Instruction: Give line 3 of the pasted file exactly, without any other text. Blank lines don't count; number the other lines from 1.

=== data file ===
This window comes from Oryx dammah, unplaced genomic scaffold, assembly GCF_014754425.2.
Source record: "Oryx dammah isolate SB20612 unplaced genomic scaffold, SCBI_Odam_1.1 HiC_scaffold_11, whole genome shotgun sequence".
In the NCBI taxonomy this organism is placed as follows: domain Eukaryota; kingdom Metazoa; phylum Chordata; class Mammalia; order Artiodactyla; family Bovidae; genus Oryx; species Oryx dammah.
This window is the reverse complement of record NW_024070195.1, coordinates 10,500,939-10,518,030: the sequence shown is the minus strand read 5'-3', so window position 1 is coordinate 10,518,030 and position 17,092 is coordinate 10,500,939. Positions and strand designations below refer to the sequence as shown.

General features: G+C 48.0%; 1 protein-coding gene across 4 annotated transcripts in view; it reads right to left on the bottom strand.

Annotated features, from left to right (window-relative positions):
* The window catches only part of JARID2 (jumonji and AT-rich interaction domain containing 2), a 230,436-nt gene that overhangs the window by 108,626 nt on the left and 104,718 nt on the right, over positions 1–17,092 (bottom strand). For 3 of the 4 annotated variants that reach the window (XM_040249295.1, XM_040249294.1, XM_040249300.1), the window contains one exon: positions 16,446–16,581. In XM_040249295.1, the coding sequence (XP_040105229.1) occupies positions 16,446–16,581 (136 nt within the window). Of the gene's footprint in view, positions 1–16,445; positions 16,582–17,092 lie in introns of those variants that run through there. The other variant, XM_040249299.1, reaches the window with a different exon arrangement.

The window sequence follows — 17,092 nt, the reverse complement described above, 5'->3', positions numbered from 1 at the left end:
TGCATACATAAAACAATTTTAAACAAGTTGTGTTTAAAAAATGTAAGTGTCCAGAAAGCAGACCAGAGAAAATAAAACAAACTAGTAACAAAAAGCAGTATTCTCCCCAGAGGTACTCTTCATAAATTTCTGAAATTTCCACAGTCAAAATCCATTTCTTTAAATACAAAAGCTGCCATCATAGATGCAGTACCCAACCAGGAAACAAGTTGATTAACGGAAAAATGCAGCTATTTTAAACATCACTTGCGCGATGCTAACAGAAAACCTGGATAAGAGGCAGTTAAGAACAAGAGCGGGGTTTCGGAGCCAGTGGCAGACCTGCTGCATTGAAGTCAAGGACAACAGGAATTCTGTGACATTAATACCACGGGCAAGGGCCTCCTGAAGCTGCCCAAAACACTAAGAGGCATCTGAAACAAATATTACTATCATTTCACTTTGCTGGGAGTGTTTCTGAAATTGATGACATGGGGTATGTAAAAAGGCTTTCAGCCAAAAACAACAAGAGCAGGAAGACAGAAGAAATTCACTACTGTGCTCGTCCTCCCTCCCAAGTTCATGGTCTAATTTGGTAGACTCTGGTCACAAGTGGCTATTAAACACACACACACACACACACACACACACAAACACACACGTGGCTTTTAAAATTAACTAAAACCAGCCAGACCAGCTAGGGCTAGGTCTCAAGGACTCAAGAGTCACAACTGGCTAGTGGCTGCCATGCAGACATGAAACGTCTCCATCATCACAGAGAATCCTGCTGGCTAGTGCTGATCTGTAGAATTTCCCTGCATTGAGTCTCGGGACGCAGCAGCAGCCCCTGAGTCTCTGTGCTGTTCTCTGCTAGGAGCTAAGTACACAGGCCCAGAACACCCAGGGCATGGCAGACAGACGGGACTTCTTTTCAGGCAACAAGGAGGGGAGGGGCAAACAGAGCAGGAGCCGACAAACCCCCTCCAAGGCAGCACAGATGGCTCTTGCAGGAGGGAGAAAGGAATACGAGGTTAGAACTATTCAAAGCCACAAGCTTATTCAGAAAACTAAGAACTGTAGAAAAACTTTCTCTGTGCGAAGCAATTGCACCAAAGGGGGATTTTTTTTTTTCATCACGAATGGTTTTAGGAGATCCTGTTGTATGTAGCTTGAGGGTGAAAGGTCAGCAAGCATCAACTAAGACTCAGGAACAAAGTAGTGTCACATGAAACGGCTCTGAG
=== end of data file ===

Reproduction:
In the NCBI taxonomy this organism is placed as follows: domain Eukaryota; kingdom Metazoa; phylum Chordata; class Mammalia; order Artiodactyla; family Bovidae; genus Oryx; species Oryx dammah.